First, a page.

Then there are the ouroboroi — the self-referential phrasings:

Rep. Eric Swalwell (D-CA):

You call it the Trump privilege. I call it the privilege privilege.

Also: “To spy on the spies.”

And somewhere: “investigating the investigators..”


Mercifully, no cute cats nor kitties.

Fire and Fury — a fair or unfair borrowing?

Saturday, August 12th, 2017

[ by Charles Cameron — how can anyone accurately judge the rage of another — and what happens if we simply can’t, but need to take precautions against it? ]

President Trump certainly spoke of visiting “fire and fury” on the DPNK as quoted by the Economist in its DeafCon page (upper panel):

The question is whether the use of the phrase to headline a piece on the Alt-Right torchlight protest at UVa (lower panel) is appropriate or not?

  • Does it trivialize the serious matter of potential nuclear war by applying Trump’s phrase to a mere few hundred protesters,
  • or does it rightly intuit that the fury and fire of the Trump-Bannon platform — as applied to the DPNK nuclear program — is of the same cloth as the fury and fire of the protesters, and thus entirely applicable and appropriate?
  • **

    For the second time today:

    Metaphors, analogies, parallelisms, paradoxes — my stock in trade — are delicate matters, and should be treated with care.

    Daveed Gartenstein-Ross in Foreign Affairs #2, more directly to his point

    Sunday, March 5th, 2017

    [ by Charles Cameron — following up on Daveed Gartenstein-Ross in Foreign Affairs, my oblique analysis and more pertinent to the point he’s making ]

    Daveed is illustrating a pretty significant pattern with his latest article in Foreign Affairs, The Coming Islamic Culture War, subtitled What the Middle East’s Internet Boom Means for Gay Rights, and More:

    These paragraphs:

    Today, a new type of discursive space—one that will foster a very different set of ideas—is opening up in the Muslim world. In April 2011, Bahraini human rights activists created one such space when they launched the website Ahwaa, the first online forum for the LGBT community in the Middle East and North Africa (MENA) region. Esra’a al-Shafei, one of the website’s founders, was modest about the site’s ambitions, explaining that Ahwaa was intended “as a support network” for the “LGBTQ community” as well as a resource for those “who want to learn more by interacting with [LGBT] people.”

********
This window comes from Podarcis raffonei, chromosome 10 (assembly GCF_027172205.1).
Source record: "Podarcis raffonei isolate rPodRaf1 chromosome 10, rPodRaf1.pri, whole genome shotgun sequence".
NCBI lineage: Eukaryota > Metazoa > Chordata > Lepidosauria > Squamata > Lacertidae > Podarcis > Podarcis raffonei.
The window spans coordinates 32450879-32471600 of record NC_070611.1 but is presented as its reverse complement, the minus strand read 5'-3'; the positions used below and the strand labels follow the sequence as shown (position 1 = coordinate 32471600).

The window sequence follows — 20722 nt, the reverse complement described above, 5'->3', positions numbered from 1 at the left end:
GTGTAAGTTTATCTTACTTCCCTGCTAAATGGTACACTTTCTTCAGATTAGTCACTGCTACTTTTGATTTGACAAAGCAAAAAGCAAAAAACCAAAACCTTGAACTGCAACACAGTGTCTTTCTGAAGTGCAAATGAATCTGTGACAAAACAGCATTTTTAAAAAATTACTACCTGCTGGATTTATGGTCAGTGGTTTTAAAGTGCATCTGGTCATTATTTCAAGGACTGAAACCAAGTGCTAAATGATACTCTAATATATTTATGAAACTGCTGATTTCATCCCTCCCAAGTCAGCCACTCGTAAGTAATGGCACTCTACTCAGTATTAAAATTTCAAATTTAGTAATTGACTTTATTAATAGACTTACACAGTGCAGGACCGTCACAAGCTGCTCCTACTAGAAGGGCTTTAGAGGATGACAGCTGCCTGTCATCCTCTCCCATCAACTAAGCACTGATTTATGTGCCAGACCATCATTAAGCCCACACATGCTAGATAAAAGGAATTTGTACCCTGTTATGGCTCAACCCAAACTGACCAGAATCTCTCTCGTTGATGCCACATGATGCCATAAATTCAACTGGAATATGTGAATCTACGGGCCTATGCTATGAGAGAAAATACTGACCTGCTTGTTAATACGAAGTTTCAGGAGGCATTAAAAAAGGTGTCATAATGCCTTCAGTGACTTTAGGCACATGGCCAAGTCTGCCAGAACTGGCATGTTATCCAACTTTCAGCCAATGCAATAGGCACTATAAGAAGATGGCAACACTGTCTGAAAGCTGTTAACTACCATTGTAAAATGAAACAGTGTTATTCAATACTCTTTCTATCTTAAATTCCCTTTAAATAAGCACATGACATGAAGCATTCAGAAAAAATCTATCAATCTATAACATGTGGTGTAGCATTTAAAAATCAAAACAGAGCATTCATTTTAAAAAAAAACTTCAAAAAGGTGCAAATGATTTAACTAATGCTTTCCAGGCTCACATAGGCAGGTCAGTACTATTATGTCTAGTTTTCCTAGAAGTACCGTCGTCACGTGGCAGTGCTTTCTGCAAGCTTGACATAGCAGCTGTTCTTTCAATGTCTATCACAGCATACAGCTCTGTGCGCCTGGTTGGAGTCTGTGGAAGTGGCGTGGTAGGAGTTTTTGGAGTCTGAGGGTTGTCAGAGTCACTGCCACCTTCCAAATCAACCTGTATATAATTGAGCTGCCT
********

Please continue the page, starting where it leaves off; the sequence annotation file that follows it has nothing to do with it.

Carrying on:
Although little-noticed at the time, Ahwaa’s seemingly innocuous project was in fact revolutionary. Homosexuality in the MENA region is not only stigmatized but generally criminalized and banished from the public sphere. The creation of an online platform where LGBT people could candidly discuss the issues affecting their lives, such as romantic relationships or the tensions between Islam and gay rights, was thus a direct challenge to deeply inscribed cultural and religious norms. Indeed, Ahwaa heralds a wave of challenging ideas that, fueled by rapidly rising Internet penetration, will soon inundate Muslim-majority countries.

    Online communications, by their nature, give marginalized social and political groups a space to organize, mobilize, and ultimately challenge the status quo. In the MENA region, online spaces like Awhaa will give sexual minorities the ability to assert their identity, rights, and place in society. So too will the Internet amplify discourses critical of the Islamic faith, or of religion in general, and solidify the identities of secularists, atheists, and even apostates. The rise of these religion-critical discourses will in turn trigger a backlash from conservative forces who fear an uprooting of traditional beliefs and identities. The coming social tsunami should be visible to anyone who knows what signs to look for.

    Into the black swirl of geographical regimes that give no room for questioning — gay, political, religious, or whatever — a white circle of online discussion and possibility blossoms —